As soon as last Wednesday's Chapel Hill town council meeting was over, employees of Affiliated Computer Services were handing out official statements on company letterhead, saying they were "disappointed" with the council's vote to end the red light camera system. Nearly three hours of citizen testimony and heated debate, including tales of personal tragedy and detailed explanations of the systems' workings, culminated in the expected result: a 5-4 decision to kick ACS out of Chapel Hill.
"I'm not for unsafe intersections," said Council member Mark Kleinschmidt, who initiated the petition to end the red light camera system, "but when you weigh the costs and benefits of this system in particular, I don't think Chapel Hill wins. I think we compromise too much."
Mayor Kevin Foy, who cast the final vote to end the program, spoke harshly about what he sees as the system's flaws. "This system creates perverse incentives," Foy said, pointing out that a red light camera violation amounts to a civil offense and a $50 fine, whereas a ticket for running a red light at any of the town's other intersections is a criminal offense and costs nearly $120 in both the ticket and court costs. For every $50 ticket generated by the camera system, $48 goes to the multi-billion dollar Dallas-based company ACS; $2 goes to the town.
For weeks prior to the vote, lobbyists from the red light camera industry had pressured council members not to eject the company and terminate the system, which has only been in operation for four months. Leslie Blakey of the National Campaign to Stop Red Light Running, an industry-funded Washington-based public relations firm, came to town with Joe Clark, chief operating officer of ACS's "state and local solutions" division, bringing with them a woman named Ann Sweet, who regularly tells the story of her daughter's death when she attends red-light camera information sessions across the country. All three spoke at the council meeting.
It wasn't the $400,000 that the company had invested in the Chapel Hill system that brought such concerted effort from these lobbyists. It was the precedent that Chapel Hill has set, tossing out a system that ACS is trying to implement throughout the state of North Carolina.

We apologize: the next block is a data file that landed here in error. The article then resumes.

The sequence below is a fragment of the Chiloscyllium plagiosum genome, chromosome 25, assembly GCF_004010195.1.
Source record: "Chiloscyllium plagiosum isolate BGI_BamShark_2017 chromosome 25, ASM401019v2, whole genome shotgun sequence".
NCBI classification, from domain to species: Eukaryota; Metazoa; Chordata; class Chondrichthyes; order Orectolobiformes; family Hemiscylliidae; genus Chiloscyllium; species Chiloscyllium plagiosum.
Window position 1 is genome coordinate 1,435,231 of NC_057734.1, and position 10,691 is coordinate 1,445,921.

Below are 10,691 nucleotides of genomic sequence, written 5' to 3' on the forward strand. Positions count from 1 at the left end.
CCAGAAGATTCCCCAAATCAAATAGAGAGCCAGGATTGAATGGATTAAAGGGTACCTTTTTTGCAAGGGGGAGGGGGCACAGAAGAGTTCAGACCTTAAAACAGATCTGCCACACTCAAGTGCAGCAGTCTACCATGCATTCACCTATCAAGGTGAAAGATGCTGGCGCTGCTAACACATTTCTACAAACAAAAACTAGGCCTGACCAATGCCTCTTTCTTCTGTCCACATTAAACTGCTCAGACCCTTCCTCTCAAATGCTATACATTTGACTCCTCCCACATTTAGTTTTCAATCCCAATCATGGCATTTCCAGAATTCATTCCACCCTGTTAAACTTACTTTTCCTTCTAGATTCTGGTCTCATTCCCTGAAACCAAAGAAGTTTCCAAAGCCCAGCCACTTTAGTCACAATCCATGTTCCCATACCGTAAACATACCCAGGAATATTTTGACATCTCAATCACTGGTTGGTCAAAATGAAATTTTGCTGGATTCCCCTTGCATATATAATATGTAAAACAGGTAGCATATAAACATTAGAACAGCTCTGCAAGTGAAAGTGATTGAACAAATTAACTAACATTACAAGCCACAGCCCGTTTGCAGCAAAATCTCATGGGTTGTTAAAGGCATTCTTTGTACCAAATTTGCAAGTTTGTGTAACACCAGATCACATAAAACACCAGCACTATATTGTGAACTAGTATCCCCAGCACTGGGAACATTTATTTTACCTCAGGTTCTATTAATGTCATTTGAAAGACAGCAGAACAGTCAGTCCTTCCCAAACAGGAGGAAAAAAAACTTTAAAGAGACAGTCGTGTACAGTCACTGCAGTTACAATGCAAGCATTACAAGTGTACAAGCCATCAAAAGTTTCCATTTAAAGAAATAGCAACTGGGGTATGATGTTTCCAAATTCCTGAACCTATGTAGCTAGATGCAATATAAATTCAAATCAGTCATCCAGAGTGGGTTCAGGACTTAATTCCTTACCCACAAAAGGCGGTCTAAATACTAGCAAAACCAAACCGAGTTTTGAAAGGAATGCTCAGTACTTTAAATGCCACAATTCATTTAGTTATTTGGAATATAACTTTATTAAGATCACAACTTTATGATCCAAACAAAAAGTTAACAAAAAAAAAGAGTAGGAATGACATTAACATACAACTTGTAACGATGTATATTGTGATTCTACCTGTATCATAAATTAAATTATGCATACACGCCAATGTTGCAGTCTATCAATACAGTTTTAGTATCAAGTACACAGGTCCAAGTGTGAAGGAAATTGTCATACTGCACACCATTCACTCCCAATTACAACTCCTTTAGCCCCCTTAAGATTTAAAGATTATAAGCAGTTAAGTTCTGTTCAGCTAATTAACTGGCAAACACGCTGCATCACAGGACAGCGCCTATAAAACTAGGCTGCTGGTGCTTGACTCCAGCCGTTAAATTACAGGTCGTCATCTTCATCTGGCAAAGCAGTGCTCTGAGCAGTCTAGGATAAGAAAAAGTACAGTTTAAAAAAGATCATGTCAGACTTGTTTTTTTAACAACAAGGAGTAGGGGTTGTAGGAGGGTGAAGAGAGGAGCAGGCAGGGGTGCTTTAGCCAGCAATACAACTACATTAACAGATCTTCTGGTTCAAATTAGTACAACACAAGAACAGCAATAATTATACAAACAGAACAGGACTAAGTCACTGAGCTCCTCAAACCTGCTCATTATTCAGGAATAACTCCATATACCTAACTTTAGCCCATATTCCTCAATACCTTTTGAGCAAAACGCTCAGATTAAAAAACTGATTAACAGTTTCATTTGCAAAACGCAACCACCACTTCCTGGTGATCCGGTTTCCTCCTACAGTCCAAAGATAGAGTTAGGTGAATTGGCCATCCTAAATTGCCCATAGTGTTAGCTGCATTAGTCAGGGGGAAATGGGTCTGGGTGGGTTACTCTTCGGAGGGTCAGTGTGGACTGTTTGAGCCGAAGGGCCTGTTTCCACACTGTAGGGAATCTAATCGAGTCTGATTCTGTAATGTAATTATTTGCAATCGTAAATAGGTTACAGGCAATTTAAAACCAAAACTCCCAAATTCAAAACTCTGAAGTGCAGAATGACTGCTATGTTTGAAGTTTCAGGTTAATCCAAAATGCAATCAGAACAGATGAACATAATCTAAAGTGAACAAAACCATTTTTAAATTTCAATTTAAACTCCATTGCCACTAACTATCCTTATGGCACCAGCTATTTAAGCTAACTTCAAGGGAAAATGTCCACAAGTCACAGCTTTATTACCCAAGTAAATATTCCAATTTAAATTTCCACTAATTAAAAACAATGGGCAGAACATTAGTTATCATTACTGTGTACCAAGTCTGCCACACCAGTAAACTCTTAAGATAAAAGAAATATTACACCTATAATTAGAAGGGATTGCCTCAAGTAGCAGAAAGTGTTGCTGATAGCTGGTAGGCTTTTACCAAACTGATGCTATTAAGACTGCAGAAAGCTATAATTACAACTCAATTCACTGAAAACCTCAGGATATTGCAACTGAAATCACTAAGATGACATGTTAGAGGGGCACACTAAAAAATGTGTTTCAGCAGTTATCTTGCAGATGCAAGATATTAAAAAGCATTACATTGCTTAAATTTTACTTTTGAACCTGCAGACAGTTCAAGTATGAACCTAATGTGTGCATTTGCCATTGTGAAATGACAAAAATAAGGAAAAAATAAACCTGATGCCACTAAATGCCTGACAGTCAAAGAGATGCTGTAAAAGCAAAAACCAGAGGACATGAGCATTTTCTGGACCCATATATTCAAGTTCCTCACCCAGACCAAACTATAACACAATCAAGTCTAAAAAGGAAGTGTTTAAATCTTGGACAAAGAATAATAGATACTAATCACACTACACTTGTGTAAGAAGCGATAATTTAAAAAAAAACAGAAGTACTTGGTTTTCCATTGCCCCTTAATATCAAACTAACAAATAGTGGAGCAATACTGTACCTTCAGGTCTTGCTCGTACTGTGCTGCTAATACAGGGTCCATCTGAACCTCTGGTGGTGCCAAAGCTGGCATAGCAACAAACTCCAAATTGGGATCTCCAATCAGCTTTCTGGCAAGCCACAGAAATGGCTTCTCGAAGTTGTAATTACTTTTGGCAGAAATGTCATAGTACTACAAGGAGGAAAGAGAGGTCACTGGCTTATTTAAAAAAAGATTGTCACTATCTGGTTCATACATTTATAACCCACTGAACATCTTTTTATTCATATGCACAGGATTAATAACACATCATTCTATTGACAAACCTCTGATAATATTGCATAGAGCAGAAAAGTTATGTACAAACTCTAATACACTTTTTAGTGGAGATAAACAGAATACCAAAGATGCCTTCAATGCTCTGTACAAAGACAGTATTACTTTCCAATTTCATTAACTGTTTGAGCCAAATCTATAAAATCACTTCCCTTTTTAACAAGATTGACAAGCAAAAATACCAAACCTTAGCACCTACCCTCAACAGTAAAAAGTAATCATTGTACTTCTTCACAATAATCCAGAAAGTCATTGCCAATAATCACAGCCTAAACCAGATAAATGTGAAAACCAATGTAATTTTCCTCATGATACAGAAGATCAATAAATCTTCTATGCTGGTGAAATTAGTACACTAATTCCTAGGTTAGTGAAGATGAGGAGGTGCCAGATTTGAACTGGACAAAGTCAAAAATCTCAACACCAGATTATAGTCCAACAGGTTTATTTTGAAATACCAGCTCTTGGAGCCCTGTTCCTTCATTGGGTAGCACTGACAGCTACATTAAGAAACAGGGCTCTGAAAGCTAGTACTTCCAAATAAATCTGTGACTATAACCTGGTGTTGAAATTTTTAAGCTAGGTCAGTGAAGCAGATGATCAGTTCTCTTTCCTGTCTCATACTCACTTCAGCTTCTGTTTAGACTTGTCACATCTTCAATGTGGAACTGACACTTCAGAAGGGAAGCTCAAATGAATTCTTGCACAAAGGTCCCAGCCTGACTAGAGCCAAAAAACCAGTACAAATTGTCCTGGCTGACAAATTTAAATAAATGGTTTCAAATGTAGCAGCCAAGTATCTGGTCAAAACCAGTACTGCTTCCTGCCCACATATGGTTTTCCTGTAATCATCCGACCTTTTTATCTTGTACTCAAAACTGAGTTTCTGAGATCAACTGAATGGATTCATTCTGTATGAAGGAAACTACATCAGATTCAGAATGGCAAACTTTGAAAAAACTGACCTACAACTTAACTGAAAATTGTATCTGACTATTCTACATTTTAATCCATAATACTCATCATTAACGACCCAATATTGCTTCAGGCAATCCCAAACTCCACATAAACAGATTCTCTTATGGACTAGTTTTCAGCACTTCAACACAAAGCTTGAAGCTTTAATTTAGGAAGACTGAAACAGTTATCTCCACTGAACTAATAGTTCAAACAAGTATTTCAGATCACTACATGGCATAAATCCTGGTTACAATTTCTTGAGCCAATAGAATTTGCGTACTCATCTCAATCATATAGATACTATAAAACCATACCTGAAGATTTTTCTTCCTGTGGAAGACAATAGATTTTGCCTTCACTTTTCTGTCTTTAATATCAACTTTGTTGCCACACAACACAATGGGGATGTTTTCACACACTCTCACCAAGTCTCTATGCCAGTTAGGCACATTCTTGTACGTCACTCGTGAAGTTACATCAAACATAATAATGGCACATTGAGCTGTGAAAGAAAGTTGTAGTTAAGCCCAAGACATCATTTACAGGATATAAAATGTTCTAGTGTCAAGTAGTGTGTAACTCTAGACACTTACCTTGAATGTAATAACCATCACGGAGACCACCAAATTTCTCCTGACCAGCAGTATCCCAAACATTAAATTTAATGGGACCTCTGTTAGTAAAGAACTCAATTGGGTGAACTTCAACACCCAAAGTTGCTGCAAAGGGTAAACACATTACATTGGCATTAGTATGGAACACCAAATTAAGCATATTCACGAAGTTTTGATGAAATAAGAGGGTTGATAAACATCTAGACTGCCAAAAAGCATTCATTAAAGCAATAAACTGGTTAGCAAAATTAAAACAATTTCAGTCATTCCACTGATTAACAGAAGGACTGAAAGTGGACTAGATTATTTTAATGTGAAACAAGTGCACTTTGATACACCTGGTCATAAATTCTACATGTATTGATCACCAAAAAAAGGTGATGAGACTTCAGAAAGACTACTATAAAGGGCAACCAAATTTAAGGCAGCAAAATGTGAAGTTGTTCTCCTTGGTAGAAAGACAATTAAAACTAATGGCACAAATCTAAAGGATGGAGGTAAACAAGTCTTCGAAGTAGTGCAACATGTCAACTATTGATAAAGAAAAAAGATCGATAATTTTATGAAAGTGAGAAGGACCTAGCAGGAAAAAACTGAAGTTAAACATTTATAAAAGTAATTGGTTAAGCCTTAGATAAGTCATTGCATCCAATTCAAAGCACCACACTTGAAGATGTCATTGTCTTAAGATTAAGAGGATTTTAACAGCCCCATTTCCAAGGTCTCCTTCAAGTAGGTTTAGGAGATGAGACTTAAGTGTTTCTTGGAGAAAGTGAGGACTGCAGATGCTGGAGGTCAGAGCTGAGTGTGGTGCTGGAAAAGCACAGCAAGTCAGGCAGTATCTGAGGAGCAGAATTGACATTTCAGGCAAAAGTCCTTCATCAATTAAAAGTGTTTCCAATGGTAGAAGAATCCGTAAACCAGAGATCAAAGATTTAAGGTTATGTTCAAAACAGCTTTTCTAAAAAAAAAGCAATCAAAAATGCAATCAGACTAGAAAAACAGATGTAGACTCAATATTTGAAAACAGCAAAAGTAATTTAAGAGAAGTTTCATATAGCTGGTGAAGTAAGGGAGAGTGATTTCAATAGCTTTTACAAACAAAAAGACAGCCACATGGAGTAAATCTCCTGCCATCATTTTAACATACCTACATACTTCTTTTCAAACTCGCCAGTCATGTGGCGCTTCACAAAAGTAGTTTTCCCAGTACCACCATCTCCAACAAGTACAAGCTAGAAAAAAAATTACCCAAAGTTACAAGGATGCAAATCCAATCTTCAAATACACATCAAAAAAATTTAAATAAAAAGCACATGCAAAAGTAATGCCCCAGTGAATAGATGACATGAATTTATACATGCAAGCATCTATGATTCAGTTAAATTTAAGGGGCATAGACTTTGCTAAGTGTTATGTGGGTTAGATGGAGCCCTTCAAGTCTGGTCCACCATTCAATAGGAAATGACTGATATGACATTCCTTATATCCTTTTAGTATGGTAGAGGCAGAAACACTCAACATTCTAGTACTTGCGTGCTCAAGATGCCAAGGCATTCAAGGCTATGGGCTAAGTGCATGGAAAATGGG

"ACS's motivation is profit, not safety," council member Cam Hill said at the meeting. "The conflicts of interest obscure every possible benefit."
Council member Edith Wiggins spoke passionately in defense of the system. "If you're caught by the cameras, you know that you were not the victim of selective enforcement," she said.
"Precisely when an issue becomes so emotional," said council member Sally Greene, whose brother in law was killed in Charlotte 10 years ago by a red-light runner, "it's the responsibility of those of us who are elected to serve your interests not to set aside or ignore the emotion but to filter it through facts and evidence." Greene voted to terminate the camera program, citing a fundamental "tension between economics and safety" that made it a bad solution.
So what now? The cameras could stay in place. Council member Dorothy Verkerk, the main proponent of the camera system, said she would like the town to consider administering the SafeLight program with a different company. But that doesn't seem likely. Kleinschmidt proposed that the town traffic engineer undertake a detailed assessment of the town's 97 intersections in order to determine which are the most dangerous and what sorts of engineering solutions could make those intersections safer for drivers, pedestrians and cyclists. In the rush to make a deal with ACS, he says, that assessment was never done.